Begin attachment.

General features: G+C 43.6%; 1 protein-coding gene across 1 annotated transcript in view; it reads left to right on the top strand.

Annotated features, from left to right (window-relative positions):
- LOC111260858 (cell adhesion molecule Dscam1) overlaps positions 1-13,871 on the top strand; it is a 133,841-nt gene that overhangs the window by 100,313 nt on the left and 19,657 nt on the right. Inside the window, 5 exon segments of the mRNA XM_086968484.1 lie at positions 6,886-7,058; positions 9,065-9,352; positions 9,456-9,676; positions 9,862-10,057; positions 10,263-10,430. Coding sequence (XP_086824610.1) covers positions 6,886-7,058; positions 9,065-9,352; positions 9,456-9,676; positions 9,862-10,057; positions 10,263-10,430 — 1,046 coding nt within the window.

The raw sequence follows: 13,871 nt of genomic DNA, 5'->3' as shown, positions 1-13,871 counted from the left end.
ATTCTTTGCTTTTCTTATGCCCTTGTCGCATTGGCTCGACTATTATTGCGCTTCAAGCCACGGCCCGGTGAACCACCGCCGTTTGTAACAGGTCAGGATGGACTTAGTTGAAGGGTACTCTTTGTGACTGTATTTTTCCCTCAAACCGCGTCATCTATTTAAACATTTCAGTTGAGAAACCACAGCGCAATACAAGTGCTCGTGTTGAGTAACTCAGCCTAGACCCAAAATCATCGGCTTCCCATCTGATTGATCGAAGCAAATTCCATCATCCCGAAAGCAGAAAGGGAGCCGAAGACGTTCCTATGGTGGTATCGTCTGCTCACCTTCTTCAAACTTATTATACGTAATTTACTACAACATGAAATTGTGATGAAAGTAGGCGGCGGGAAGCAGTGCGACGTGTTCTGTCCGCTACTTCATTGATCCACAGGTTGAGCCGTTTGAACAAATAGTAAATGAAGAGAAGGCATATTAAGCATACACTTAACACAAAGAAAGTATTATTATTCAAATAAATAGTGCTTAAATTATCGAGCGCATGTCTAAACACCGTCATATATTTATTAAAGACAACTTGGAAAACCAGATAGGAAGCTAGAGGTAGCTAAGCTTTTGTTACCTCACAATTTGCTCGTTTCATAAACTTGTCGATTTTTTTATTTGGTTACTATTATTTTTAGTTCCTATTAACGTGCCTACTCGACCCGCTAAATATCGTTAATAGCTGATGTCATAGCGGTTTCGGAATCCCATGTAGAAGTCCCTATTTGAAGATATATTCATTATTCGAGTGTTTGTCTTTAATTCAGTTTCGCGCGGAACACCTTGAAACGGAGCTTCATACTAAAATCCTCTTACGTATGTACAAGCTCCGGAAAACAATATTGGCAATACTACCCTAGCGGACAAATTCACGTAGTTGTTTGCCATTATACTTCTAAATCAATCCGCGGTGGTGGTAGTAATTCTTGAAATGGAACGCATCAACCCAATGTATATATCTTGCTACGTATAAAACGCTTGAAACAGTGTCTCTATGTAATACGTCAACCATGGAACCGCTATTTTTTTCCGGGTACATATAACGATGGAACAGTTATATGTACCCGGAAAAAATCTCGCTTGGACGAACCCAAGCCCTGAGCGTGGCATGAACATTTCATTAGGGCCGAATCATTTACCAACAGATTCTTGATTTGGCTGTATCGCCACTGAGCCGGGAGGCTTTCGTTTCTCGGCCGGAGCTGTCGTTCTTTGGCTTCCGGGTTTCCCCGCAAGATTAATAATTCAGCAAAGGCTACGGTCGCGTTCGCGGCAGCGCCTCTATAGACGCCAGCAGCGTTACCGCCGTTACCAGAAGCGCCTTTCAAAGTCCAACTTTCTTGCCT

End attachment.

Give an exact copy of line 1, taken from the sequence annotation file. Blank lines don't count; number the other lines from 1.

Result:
General features: G+C 43.6%; 1 protein-coding gene across 1 annotated transcript in view; it reads left to right on the top strand.